Dwight Phillips became the first man to regain the men's World long jump title and the oldest ever winner of the event as a second round leap of 8.54m was good enough to clinch gold.
The 2003 and 2005 champion suffered a couple of years in the doldrums but has looked like a man re-born this year. The US athlete produced the longest leap for 15 years with 8.74m earlier in the season and the 31-year-old lived up to expectations to land his third World gold.
Behind him South Africa's Godfrey Mokoena, the Olympic silver medallist, added to his growing collection by earning the same colour medal in Berlin with a best of 8.47m.
Australia grabbed their first World Championship medal as 21-year-old Mitchell Watt leapt out to 8.37m one place ahead of his compatriot Fabrice Lapierre (8.21m).
But there was to be no defence of the title for Panama's Irving Saldino, who has looked below his best this season. Three fouls in the final ended his interest as he failed to make the halfway cut.
In each of his previous two World Championship victories Phillips had led after round one and he maintained that positive omen by leaping to an impressive 8.40m.
Australia enjoyed a great first round as first Commonwealth bronze medal Fabrice Lapierre 8.21m and then Mitchell Watt 8.28m occupied the two minor medal positions after round one.
Irving Saladino, meanwhile, who had looked a little sluggish during qualifying signalled with first round jump he meant business. The leap looked in excess of 8.50m but was red flagged by the officials.
In round two Phillips then built on the foundations of an impressive first jump by soaring out to 8.54m in round two to further crank up the pressure in his rivals.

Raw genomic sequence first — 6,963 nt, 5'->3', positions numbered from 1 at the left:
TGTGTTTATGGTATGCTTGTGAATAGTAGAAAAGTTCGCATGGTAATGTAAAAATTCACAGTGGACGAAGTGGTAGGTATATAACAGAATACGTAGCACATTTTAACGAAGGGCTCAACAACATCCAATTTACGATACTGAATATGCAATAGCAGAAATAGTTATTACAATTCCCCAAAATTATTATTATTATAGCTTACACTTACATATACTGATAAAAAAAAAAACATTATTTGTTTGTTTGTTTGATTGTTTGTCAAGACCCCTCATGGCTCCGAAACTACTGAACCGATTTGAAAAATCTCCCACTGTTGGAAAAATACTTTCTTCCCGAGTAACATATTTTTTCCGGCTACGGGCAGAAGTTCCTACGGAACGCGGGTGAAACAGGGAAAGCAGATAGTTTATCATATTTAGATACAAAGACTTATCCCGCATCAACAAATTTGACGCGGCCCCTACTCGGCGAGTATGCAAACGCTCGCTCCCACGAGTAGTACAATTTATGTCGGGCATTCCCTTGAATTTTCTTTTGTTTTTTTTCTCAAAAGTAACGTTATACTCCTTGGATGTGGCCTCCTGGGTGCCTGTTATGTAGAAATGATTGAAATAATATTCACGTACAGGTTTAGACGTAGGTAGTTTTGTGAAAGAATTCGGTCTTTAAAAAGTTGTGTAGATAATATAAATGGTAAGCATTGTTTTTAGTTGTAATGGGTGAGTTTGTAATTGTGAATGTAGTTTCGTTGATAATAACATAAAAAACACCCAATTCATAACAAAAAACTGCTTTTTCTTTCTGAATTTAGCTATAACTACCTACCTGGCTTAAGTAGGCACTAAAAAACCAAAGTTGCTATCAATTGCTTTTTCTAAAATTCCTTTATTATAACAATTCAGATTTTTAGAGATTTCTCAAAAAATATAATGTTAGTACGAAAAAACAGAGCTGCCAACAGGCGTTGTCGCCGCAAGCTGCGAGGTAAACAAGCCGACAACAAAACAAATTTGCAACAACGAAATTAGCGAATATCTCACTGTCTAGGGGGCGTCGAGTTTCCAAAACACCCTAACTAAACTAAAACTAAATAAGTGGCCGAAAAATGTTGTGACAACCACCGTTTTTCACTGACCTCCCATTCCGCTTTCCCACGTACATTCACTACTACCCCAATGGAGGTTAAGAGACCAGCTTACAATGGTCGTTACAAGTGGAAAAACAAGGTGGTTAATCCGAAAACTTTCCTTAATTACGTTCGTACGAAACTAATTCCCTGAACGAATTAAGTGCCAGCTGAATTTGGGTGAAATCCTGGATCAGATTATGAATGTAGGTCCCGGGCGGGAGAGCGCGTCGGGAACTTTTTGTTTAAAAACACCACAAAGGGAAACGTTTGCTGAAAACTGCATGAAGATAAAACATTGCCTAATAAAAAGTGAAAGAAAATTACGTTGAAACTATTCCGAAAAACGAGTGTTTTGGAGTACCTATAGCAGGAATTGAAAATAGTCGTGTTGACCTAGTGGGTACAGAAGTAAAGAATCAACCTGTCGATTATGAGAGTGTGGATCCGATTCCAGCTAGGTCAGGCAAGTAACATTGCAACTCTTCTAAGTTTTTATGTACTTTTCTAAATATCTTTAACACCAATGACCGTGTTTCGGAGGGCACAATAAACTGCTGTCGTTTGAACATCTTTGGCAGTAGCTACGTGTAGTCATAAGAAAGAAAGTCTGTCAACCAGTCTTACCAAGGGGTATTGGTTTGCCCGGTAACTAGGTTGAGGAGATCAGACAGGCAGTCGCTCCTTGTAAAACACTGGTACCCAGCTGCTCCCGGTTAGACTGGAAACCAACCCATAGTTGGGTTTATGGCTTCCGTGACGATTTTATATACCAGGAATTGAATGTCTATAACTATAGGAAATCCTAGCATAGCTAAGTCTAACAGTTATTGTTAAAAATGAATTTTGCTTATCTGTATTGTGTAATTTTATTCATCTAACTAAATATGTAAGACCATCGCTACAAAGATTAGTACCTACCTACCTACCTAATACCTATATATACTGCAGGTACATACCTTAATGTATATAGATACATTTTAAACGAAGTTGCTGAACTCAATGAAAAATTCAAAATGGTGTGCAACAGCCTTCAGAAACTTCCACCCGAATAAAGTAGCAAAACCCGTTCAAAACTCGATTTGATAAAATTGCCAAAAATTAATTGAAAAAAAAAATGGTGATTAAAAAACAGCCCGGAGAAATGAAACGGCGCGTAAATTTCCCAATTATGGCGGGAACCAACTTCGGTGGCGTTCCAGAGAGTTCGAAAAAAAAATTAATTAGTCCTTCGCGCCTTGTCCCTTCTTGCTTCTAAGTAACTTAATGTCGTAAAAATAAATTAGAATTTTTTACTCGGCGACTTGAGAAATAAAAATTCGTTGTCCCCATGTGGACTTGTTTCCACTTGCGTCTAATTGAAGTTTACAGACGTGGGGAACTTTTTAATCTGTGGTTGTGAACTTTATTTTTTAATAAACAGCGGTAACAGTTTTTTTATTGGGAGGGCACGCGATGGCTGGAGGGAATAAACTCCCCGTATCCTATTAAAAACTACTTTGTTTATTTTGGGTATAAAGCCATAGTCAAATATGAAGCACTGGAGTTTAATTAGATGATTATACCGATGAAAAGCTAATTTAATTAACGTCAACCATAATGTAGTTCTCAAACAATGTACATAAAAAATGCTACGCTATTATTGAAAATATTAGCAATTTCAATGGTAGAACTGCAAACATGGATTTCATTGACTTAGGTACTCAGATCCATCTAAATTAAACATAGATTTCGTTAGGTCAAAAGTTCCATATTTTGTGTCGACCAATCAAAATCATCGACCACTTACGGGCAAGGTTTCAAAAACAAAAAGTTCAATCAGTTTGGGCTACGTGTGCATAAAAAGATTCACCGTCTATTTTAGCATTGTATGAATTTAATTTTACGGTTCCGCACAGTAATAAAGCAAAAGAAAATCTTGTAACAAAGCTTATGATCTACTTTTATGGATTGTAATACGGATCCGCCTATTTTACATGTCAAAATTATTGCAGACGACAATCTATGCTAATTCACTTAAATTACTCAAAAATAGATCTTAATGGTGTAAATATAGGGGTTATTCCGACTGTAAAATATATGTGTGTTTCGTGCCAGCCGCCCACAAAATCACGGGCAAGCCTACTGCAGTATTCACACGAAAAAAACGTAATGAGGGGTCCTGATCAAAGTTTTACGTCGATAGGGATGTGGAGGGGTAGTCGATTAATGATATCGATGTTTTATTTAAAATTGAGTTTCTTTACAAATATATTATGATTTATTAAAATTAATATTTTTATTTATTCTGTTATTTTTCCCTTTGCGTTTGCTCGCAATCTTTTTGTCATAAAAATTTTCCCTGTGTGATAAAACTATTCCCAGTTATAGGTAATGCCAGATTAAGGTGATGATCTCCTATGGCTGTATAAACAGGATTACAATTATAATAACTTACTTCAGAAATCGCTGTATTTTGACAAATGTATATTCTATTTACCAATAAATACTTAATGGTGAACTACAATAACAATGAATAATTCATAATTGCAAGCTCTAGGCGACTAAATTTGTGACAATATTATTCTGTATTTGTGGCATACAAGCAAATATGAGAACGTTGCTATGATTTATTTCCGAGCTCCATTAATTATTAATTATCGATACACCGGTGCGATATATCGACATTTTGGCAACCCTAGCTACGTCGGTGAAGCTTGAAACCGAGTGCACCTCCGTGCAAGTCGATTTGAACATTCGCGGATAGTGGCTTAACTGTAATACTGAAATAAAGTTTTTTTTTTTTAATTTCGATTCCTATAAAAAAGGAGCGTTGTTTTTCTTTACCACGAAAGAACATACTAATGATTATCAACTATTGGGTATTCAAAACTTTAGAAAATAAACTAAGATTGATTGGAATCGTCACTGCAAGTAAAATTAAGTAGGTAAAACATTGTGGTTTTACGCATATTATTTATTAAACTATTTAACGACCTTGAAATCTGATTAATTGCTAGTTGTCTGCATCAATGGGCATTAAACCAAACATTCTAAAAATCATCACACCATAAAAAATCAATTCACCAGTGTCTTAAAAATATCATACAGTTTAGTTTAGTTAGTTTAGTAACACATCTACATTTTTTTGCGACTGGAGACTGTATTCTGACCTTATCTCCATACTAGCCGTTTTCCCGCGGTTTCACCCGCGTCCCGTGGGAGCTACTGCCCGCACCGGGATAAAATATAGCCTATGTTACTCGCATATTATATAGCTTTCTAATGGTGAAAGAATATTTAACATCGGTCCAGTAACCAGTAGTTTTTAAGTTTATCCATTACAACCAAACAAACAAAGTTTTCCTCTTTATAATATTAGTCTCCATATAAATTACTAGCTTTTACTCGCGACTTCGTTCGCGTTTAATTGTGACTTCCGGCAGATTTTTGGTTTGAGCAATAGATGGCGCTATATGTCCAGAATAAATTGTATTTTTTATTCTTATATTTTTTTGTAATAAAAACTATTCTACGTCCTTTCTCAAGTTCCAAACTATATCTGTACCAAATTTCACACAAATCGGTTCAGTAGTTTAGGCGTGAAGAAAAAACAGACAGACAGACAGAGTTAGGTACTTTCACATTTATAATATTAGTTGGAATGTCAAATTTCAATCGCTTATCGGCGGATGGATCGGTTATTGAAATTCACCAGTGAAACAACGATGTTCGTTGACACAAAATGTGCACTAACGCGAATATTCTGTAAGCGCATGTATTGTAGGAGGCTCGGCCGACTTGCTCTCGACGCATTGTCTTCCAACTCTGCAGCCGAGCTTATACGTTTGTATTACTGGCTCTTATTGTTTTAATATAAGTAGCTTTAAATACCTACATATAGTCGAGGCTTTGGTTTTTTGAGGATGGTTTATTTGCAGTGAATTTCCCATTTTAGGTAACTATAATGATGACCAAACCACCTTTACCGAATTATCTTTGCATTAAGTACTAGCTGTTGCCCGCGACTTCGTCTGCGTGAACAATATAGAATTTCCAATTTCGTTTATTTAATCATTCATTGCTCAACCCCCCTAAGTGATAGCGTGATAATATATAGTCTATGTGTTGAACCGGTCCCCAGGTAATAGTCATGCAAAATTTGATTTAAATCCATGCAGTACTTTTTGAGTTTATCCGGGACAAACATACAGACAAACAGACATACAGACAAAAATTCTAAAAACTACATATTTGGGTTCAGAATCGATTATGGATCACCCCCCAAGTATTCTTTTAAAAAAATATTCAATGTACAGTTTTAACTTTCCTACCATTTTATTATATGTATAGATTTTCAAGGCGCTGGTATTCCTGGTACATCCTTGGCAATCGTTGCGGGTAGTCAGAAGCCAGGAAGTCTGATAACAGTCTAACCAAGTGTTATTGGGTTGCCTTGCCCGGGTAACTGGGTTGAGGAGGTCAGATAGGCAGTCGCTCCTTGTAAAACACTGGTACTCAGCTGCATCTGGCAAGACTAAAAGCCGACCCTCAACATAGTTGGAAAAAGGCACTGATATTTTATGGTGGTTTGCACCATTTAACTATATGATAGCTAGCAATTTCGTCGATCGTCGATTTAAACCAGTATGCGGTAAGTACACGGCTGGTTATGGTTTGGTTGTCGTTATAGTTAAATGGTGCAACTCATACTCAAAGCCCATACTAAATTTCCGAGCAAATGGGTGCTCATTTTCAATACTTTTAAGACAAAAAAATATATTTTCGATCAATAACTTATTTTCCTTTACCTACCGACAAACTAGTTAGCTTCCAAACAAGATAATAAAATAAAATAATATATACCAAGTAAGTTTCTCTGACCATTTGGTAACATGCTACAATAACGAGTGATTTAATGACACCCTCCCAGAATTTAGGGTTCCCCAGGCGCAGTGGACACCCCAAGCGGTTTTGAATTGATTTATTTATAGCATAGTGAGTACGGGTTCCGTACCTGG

However, if he was expecting an easy ride he quickly had to reassess as Mokoena, the Olympic silver medallist, hit back with his joint second best ever jump of 8.47m to catapult into the silver medal position.
Already at this early stage of the competition two men had jumped beyond 8.34m - the relatively modest distance which won Saldino Olympic gold in Beijing last year.
The only other change in the top six was that Gable Garenomotse of Botswana nudged up to fifth in the overall standings with 8.04m while the pressure was mounting on Saladino as he committed a second successive foul.
In round three Phillips failed to add to his lead, although an 8.37m effort added to his already impressive series. Mokoena added a solid 8.31m to remain in silver medal position but the real drama in this round would centre on Saladino.
Facing intense pressure after two fouls, the Panamanian cracked. His foot landed only slightly over the plasticine, and although it was well over the 7.96m distance he needed to progress a third foul signalled an end to his competition.
Besides a distraught Saldino, America's Brian Johnson (7.86m), Yahya Berrabah of Morocco (7.83m) and Louis Tstoumas of Greece (7.59m) failed to make the halfway cut.
Greg Rutherford endured a piece of good fortune to scrape into the final eight. The British athlete had disputed the fact he was given a foul but despite losing his battle with officialdom he was soon to discover that modest 7.96m was good enough for three more jumps.
A laboured round four produced few sparks, although Salim Sdiri of France moved into the top five with a 8.07m effort. Of the top four the Aussie duo Lapierre and Watt both fouled while Mokoena (8.19m) and Phillips (8.25m) broke the sand with their shortest legitimate jumps of the competition.
Rutherford moved up to fifth in the final with 8.15m in round five but the most significant effort came with Watt who further cemented his hold on the bronze medal with a 8.37m jump.
The final round proved a bit of a damp squib. Only Rutherford managed to produce his best of the day but 8.17m was never likely to advance his fifth place position. Lapierre soared out to 8.20m to add to his consistent series but the top three were all red-flagged meaning no change to the medal positions.
This meant Watt for bronze, Mokoena for silver and Phillips for gold.
But it was Phillips who climbed to the top of the podium for the third time and he now surpasses his legendary countrymen Carl Lewis and Mike Powell, who were both two-time winners of this title.
Phillips also now shares the record as winning the most World Championship long jump medals with Ivan Pedroso. Phillips has three golds and one bronze compared to Pedroso's four gold medals. What price Phillips matches Pedroso's winning World Championship tally in 2011?
Steve Landells for the IAAF